Sage is singularly good for the head and brain, it quickeneth the senses and memory, strengtheneth the sinews, restoreth health to those that have the palsy, and taketh away shakey trembling of the members. ~John Gerard
Sage (Latin: Salvia), with over 700 varieties growing in diverse areas of the globe, has been valued since ancient times for both its healing properties and culinary applications.
Folklore about the ‘healing herb’ abounds. It was believed that:
- a person who ate sage daily during the month of May would achieve immortality;
- sage tea helped alleviate sorrow over the loss of a loved one;
- and (my favorite) when sage grew well in a garden the woman of the house was in charge.
Sage was used medicinally to fight infections, aid memory, and reduce blood loss. The burning of white sage is still part of purification rituals for the people of some First Nations.
While the folk and health lore of sage is fascinating, it’s the flavor that interests me most (though I am tempted to try a sage rinse to combat my rapidly graying hair!)
The culinary sages are pungent aromatics with tough grey-green leaves that grow well in a range of hardiness zones. They add a pine-y, musky tone to dishes that many North Americans limit to Thanksgiving, or the occasional roast chicken.
In Italy, however, sage is commonly paired with pumpkin or other squash in pasta dishes. It’s a classic combination that is good any time of year.
This Pumpkin Sage Sauce is essentially a simple white sauce with pumpkin substituted for part of the milk. A bit of Parmesan is added to balance the sweetness of the squash, and a touch of cream adds a bit of smooth richness. It’s a lighter version than many I’ve seen.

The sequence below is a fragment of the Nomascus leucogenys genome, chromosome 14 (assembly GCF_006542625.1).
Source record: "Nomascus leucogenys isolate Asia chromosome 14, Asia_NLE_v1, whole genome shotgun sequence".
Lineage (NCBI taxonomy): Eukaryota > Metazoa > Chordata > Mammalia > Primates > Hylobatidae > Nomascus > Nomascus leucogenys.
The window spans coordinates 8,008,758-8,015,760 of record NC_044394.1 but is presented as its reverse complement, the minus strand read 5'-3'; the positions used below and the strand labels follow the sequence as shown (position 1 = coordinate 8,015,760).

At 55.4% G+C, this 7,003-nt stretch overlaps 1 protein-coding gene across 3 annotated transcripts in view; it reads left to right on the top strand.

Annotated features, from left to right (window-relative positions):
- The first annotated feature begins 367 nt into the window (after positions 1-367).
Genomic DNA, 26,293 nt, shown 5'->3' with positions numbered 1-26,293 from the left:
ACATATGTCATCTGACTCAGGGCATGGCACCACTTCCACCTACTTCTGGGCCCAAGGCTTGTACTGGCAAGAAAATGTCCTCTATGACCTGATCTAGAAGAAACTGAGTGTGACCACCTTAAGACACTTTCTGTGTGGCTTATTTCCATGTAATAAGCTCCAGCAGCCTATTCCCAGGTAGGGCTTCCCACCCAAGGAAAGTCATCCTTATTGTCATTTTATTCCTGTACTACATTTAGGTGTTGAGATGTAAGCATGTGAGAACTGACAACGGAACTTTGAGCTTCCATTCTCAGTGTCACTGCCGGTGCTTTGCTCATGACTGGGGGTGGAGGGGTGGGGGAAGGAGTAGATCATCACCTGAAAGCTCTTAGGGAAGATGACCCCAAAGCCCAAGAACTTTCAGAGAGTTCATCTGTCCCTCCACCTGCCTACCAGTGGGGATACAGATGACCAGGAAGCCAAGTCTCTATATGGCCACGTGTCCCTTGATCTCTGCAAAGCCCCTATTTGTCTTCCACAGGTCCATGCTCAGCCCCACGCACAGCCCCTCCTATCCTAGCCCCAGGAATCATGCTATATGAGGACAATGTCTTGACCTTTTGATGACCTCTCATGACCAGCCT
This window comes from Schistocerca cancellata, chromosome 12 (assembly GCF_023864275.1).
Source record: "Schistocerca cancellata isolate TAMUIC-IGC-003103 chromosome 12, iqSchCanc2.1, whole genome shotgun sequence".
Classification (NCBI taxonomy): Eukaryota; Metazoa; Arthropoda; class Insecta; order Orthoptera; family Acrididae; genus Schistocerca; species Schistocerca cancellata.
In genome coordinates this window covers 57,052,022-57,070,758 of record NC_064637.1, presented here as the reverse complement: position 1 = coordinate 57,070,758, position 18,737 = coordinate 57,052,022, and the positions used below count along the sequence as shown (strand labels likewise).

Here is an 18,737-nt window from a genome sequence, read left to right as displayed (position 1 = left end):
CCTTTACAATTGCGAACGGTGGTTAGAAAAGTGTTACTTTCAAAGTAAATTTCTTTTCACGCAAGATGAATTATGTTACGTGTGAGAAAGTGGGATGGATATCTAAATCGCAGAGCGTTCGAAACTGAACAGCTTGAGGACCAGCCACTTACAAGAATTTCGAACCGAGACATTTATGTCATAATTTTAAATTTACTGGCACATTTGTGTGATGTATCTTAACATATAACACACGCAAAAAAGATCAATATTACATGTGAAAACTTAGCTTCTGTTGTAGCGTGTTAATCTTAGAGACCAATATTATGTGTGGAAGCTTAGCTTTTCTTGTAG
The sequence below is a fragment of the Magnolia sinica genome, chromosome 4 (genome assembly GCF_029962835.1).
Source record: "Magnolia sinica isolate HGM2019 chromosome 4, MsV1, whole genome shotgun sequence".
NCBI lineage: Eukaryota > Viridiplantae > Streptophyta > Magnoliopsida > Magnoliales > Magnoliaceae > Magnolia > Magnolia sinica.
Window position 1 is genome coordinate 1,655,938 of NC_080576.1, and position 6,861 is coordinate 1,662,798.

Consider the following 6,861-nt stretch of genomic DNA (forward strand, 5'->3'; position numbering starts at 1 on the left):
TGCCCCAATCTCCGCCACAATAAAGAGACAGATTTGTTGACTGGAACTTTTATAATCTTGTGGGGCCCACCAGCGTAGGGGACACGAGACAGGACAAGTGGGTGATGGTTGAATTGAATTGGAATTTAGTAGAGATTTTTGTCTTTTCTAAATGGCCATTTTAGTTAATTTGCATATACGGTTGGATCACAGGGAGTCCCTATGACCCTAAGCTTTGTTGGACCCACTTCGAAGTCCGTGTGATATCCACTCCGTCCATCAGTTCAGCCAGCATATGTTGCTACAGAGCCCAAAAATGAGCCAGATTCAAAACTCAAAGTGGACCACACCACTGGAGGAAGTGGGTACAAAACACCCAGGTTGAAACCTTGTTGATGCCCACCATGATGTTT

This is great over cheese tortellini or other stuffed pasta, but use it with whatever you prefer. If you are not serving vegetarians, a bit of sausage, bacon or pancetta on top would go nicely.
Quick. Easy. Dinner is served.
- 1 tablespoon butter
- 1 medium onion, finely chopped (about 1 cup)
- ½ - 1 teaspoon salt
- 3 tablespoons all-purpose flour
- 1 cup milk
- 1 cup pumpkin puree
- 1 teaspoon dried sage (or 1 tablespoon fresh)
- ½ teaspoon dried thyme (or 1-1/2 teaspoons fresh)
- ¼ teaspoon ground pepper
- 2 tablespoons whipping cream
- ¼ cup grated Parmesan
- Melt butter in medium saucepan.
- Cook onion in the butter until softened, but not browned.
- Add ½ teaspoon of salt and stir into onions.
- Add the flour and stir thoroughly into onions. Cook, stirring to prevent sticking, for 2-3 minutes.
- Add milk and stir until smooth.
- When the milk is warm, and the sauce has begun to thicken slightly, add pumpkin puree, sage and thyme. Continue cooking until thickened.
- Stir cream into sauce. Add grated Parmesan and stir until melted.
- Add pepper. Taste and additional ½ teaspoon salt if needed.
- Serve over hot cooked pasta, with additional grated cheese.